The AKP could usher in needed economic reforms because its base includes the provincial bourgeoisie comprised of entrepreneurs who do not depend on state subvention and are not afraid to compete in the international arena. That the base is more religious and conservative was a bonus for the "Muslim democrats" of the AKP. However, this should not blind anyone to the fact that the AKP has come to represent new economic forces in Turkey, radically changing economic and social balance in the country. Consequently, economic dynamism has shifted from the metropolitan centers, such as Istanbul and Ankara, to the provinces in Anatolia. Cities and towns of the interior, such as Kayseri and Konya, have become powerhouses of the Turkish economy further threatening state-dependent economic actors.
Couching the debate in terms of secularism versus Islam and highlighting the issue that Gul's wife wears a headscarf allows the Kemalist elite to hide real intentions that relate to the preservation of economic and political privileges and only incidentally to safeguarding secularism. The ban on the headscarf in government offices can be traced to Turkish laws prohibiting the use of Islamic dress except for religious functionaries. However, the headscarf has been embroiled in controversy since the 1980s when in the wake of a military coup the attempt was made to ban it in educational institutions to depoliticize the student body.
If the Kemalists really believe that a prospective first lady's headscarf poses mortal danger to the secular state, then they demonstrate a mammoth lack of faith in the secular foundations of the Turkish state. If one headscarf-wearing woman residing in the presidential palace can shake these foundations to the core, then they were never as deep as they were made out to be.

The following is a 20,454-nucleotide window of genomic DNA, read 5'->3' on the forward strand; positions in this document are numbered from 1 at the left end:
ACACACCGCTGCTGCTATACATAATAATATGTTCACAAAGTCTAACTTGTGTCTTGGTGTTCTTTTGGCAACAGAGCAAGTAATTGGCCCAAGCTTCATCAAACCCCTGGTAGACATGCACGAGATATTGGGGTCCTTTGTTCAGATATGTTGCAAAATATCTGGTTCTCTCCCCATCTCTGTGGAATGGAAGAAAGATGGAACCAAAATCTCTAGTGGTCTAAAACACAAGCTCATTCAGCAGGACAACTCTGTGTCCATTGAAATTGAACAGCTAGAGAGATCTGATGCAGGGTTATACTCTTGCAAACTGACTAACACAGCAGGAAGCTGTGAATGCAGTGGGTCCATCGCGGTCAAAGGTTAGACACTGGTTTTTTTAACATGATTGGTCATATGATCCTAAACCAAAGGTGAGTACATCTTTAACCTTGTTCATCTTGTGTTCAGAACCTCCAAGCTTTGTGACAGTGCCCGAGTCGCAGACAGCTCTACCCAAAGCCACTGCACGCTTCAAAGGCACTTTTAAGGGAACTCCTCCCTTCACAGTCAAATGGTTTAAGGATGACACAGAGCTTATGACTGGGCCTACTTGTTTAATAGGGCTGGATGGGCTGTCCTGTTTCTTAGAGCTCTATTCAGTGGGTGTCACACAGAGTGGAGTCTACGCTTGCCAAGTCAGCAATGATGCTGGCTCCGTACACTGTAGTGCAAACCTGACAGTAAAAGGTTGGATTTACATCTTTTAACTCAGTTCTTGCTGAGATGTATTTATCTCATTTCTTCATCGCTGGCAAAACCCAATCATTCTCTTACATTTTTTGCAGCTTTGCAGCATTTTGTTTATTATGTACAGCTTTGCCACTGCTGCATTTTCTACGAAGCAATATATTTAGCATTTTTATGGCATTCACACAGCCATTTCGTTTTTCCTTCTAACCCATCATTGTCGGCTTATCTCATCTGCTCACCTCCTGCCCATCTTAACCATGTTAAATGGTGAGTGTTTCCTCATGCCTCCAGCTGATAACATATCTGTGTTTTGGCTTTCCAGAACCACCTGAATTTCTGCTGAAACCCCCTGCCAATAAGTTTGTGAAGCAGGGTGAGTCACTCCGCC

Fortunately, this is not the case. Turkish secularism is healthy and robust -- and the AKP's transformation into a post-Islamist, conservative democratic party, Ã la the Christian Democrats of Western Europe, is testimony to this fact. The accession of an AKP figure to the presidency will complete the evolution of the AKP into a post-Islamist party. It will also send a message to moderate Islamists in countries such as Egypt and Algeria that there is a constitutional route to power and that their success in taking this route depends as much on their willingness to transform themselves as it does on changing the nature of regimes currently in power in those countries.
Mohammed Ayoob is university distinguished professor of international relations, Michigan State University. He is the author of the forthcoming book Many Faces of Political Islam, being published by the University of Michigan Press. Rights: Â© 2007Yale Center for the Study of Globalization. YaleGlobal Online